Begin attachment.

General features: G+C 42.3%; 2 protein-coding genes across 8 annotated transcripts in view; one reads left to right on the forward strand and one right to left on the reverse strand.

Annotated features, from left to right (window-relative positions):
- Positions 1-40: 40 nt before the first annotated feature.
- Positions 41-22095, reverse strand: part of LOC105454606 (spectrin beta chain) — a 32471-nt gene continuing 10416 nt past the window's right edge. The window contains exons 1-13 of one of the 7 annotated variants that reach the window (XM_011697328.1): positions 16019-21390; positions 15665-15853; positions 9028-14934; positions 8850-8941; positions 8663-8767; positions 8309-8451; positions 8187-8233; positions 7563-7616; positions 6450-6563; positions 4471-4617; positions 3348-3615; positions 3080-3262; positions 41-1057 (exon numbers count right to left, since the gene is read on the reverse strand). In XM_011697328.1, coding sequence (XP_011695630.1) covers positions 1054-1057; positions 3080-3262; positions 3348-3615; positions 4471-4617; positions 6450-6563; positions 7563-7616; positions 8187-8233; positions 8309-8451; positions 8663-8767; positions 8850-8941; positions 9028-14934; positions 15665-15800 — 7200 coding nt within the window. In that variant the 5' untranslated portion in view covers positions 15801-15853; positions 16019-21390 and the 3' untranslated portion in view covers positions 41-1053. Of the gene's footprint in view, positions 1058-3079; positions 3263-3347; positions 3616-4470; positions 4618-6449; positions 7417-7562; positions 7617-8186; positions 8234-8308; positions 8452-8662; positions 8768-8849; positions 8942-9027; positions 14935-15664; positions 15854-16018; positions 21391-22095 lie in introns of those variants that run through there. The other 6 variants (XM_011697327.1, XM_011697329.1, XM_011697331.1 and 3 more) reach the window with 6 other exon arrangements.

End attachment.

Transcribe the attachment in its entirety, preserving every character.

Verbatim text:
General features: G+C 42.3%; 2 protein-coding genes across 8 annotated transcripts in view; one reads left to right on the forward strand and one right to left on the reverse strand.

Annotated features, from left to right (window-relative positions):
- Positions 1-40: 40 nt before the first annotated feature.
- Positions 41-22095, reverse strand: part of LOC105454606 (spectrin beta chain) — a 32471-nt gene continuing 10416 nt past the window's right edge. The window contains exons 1-13 of one of the 7 annotated variants that reach the window (XM_011697328.1): positions 16019-21390; positions 15665-15853; positions 9028-14934; positions 8850-8941; positions 8663-8767; positions 8309-8451; positions 8187-8233; positions 7563-7616; positions 6450-6563; positions 4471-4617; positions 3348-3615; positions 3080-3262; positions 41-1057 (exon numbers count right to left, since the gene is read on the reverse strand). In XM_011697328.1, coding sequence (XP_011695630.1) covers positions 1054-1057; positions 3080-3262; positions 3348-3615; positions 4471-4617; positions 6450-6563; positions 7563-7616; positions 8187-8233; positions 8309-8451; positions 8663-8767; positions 8850-8941; positions 9028-14934; positions 15665-15800 — 7200 coding nt within the window. In that variant the 5' untranslated portion in view covers positions 15801-15853; positions 16019-21390 and the 3' untranslated portion in view covers positions 41-1053. Of the gene's footprint in view, positions 1058-3079; positions 3263-3347; positions 3616-4470; positions 4618-6449; positions 7417-7562; positions 7617-8186; positions 8234-8308; positions 8452-8662; positions 8768-8849; positions 8942-9027; positions 14935-15664; positions 15854-16018; positions 21391-22095 lie in introns of those variants that run through there. The other 6 variants (XM_011697327.1, XM_011697329.1, XM_011697331.1 and 3 more) reach the window with 6 other exon arrangements.